After being contacted by a civilian woman who was a survivor of the same perpetrator in the summer of 2017, I had had enough. I reported my assault to the chain of command after I completed chemotherapy in August 2017.
I also started dating my now-husband in September 2017, and moved to the 42nd State Representative District, in Mounds View, Minnesota. There, I became politically involved through the help of my mother-in-law, a Navy veteran, Minnesota Democratic–Farmer–Labor Party organizer, and union pipefitter in the Twin Cities. I attended district caucus meetings and met then-prospective candidate for the next year’s state house district race for 42A, Kelly Moller, an assistant attorney for Hennepin County, and a staunch advocate for the rights of people who have been victimized by sexual assault and domestic violence.
Now-Rep. Moller assumed office in 2019. And early this year, she introduced “Sheyla’s Law,” legislation that would require the Minnesota Bureau of Criminal Apprehension to investigate criminal sexual conduct allegations between Minnesota National Guard members.
The bill was attached to the state’s annual omnibus budget and signed into law by Minnesota Gov. Tim Walz on June 30. After following up, the timeline that survivors can expect investigations to last is down from two years, like I experienced, to months, because of my legislation, according to my old SAPR director.
“[A]fter talking to Sheyla and other survivors, it’s clear the inconsistencies of investigations at the local level creates challenges for survivors themselves and for the investigation by the military that follows,” Moller said in a press release announcing the legislation in February 2021. “[T]his bill helps improve justice by both streamlining the investigation process while addressing the unique issues involving rank and position of authority within the military. I’m incredibly grateful for the bravery from Sheyla and the other survivors to push for the necessary changes this bipartisan legislation makes.”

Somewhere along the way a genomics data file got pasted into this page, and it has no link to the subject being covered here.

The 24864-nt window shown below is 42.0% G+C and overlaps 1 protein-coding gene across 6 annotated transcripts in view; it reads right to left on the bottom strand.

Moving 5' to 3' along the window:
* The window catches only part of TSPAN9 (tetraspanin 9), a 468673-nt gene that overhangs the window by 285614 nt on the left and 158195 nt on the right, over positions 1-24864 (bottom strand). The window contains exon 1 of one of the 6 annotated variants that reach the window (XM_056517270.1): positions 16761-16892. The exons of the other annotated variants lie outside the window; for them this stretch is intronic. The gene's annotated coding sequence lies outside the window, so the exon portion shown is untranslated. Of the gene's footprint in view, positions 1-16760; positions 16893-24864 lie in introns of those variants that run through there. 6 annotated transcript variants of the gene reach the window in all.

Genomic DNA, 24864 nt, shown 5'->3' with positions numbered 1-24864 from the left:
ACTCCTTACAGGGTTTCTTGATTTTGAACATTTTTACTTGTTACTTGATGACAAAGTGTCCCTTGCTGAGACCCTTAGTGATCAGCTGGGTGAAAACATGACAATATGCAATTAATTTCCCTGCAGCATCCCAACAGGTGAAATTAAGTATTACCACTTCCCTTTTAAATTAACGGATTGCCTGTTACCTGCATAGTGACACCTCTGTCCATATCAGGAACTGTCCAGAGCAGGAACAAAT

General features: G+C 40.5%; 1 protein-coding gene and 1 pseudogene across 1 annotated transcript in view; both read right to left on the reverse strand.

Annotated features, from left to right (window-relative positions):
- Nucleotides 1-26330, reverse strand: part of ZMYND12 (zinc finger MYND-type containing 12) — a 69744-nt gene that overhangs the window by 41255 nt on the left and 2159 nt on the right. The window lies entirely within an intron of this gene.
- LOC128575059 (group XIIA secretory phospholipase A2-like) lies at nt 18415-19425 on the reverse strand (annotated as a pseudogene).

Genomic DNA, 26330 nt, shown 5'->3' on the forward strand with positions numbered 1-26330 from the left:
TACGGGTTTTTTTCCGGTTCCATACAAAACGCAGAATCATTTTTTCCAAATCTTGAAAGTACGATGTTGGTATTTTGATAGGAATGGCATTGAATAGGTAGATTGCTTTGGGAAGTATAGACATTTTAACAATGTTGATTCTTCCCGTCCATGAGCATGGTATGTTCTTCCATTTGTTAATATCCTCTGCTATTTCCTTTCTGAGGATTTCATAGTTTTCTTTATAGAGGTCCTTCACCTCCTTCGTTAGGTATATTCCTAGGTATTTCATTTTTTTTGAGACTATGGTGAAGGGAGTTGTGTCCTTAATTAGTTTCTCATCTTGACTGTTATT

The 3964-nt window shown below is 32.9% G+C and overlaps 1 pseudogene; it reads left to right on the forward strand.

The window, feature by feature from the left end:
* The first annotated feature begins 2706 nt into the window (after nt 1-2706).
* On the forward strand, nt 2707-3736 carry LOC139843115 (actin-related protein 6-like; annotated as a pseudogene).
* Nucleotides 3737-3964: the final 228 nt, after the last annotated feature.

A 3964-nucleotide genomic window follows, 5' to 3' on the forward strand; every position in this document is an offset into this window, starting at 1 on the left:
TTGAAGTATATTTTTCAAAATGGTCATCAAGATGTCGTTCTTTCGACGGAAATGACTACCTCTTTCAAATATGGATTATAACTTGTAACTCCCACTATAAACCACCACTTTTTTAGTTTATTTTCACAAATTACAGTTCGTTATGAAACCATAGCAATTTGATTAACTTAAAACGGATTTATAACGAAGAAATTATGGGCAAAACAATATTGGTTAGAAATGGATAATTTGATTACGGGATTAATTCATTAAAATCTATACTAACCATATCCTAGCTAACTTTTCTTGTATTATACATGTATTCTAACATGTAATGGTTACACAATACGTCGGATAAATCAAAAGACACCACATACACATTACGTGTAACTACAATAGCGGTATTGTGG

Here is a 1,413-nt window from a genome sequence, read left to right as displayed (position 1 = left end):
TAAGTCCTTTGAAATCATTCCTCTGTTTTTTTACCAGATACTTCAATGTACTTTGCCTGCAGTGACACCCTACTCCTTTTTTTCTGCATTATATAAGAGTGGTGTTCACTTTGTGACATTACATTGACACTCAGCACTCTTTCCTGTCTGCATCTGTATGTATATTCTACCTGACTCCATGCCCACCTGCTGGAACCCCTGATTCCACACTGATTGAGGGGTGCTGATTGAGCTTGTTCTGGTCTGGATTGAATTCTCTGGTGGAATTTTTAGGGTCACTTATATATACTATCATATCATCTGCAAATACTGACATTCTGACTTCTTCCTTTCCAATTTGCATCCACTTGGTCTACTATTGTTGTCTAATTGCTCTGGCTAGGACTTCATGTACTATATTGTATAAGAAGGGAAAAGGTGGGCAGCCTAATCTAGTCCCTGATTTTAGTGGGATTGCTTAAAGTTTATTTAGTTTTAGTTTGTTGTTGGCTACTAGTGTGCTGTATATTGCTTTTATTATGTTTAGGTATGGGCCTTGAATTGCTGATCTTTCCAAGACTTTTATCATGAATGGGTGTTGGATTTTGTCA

I was nervous that my aspirations to fix the system would run into more bureaucratic obstacles, but I’m elated to be wrong on that. I hope that other states can learn from these mistakes and follow suit, ensuring better access to their own soldiers and airmen, too.
In a way, it’s closure for me.
Given the deputy’s biases that impacted the early probe into my case, it will likely never see a day in a criminal court. But it makes me feel better knowing that I helped other people — specifically, the soldiers and airmen in Minnesota who will come after me. And that’s what matters the most. I’m proud to have come this far, and I’m so grateful that Rep. Moller treated me with the kindness and respect I deserved as a young private first class. One day, I can tell people that by not giving up on telling my story, I was able to change the system directly.
Perhaps, they can do the same.
Sheyla Scholl is an Army Reservist out of Fort Sam Houston, Texas. While enrolled full-time at University of Texas at San Antonio, she volunteers her time and experience as both a cancer survivor and survivor of sexual assault. She works with other military affiliated cancer survivors to manage a nonprofit organization she founded called Combat Boots & Cancer. Scholl can be contacted by visiting her website.